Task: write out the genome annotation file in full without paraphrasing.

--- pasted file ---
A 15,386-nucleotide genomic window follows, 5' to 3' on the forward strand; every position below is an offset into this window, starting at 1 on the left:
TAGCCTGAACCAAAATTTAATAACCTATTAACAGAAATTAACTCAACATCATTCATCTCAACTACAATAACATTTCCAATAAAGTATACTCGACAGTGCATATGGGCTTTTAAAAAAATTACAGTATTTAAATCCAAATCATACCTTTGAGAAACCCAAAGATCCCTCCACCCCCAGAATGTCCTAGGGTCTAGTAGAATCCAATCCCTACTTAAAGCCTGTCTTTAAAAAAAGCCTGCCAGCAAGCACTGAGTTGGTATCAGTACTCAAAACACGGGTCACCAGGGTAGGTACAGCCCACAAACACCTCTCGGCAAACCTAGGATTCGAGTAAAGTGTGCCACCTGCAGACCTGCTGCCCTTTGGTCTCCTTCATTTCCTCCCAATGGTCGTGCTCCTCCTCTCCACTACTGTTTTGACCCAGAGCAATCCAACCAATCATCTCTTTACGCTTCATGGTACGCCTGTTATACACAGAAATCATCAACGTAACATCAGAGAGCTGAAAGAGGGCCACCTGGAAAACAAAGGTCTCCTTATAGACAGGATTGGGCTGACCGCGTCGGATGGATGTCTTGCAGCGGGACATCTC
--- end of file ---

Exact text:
A 15,386-nucleotide genomic window follows, 5' to 3' on the forward strand; every position below is an offset into this window, starting at 1 on the left:
TAGCCTGAACCAAAATTTAATAACCTATTAACAGAAATTAACTCAACATCATTCATCTCAACTACAATAACATTTCCAATAAAGTATACTCGACAGTGCATATGGGCTTTTAAAAAAATTACAGTATTTAAATCCAAATCATACCTTTGAGAAACCCAAAGATCCCTCCACCCCCAGAATGTCCTAGGGTCTAGTAGAATCCAATCCCTACTTAAAGCCTGTCTTTAAAAAAAGCCTGCCAGCAAGCACTGAGTTGGTATCAGTACTCAAAACACGGGTCACCAGGGTAGGTACAGCCCACAAACACCTCTCGGCAAACCTAGGATTCGAGTAAAGTGTGCCACCTGCAGACCTGCTGCCCTTTGGTCTCCTTCATTTCCTCCCAATGGTCGTGCTCCTCCTCTCCACTACTGTTTTGACCCAGAGCAATCCAACCAATCATCTCTTTACGCTTCATGGTACGCCTGTTATACACAGAAATCATCAACGTAACATCAGAGAGCTGAAAGAGGGCCACCTGGAAAACAAAGGTCTCCTTATAGACAGGATTGGGCTGACCGCGTCGGATGGATGTCTTGCAGCGGGACATCTC